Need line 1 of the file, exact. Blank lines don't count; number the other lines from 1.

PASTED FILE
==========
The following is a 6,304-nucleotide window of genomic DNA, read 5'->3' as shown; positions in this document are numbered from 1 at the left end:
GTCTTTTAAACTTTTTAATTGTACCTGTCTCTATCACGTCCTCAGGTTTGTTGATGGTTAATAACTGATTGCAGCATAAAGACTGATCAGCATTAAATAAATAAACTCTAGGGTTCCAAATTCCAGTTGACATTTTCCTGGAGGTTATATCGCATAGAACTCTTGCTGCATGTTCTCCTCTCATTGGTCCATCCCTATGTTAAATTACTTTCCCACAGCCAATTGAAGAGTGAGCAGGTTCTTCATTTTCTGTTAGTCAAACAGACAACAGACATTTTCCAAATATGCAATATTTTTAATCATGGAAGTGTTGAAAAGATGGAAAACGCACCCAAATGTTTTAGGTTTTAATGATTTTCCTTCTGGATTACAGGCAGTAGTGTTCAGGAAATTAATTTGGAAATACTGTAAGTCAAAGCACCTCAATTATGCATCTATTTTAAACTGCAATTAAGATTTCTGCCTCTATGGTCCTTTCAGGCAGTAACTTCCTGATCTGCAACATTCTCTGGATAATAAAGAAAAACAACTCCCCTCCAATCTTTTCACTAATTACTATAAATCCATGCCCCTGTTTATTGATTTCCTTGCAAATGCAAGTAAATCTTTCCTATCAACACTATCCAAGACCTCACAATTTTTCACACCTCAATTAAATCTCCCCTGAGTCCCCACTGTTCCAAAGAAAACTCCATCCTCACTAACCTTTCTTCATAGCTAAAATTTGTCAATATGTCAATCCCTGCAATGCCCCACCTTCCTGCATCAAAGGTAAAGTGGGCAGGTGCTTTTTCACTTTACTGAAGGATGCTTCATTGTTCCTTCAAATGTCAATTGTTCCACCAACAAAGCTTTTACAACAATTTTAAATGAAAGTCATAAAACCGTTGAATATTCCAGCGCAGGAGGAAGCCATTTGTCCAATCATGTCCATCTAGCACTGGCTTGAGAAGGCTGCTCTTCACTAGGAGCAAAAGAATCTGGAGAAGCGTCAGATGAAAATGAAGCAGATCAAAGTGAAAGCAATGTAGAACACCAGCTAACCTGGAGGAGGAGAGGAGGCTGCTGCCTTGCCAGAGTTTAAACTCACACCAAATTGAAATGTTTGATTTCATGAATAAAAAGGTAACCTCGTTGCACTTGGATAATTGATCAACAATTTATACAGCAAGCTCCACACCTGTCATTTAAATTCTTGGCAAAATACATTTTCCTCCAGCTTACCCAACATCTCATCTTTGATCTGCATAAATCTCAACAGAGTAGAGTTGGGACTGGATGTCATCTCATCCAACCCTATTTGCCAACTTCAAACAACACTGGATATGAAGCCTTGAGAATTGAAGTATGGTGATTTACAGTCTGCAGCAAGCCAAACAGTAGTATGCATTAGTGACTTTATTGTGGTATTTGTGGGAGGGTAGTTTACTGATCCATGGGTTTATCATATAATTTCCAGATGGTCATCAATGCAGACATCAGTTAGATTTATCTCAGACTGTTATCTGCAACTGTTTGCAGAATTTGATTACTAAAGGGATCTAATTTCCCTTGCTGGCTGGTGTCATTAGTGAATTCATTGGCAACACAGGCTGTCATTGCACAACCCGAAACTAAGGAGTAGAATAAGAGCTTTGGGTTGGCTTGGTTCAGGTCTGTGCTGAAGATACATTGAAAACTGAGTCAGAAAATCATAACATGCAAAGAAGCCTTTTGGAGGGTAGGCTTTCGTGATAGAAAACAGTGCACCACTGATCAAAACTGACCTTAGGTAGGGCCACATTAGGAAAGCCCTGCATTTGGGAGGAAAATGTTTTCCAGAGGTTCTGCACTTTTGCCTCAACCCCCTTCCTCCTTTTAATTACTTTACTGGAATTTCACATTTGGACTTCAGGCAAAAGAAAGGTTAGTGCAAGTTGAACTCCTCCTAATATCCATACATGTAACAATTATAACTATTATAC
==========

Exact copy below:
The following is a 6,304-nucleotide window of genomic DNA, read 5'->3' as shown; positions in this document are numbered from 1 at the left end: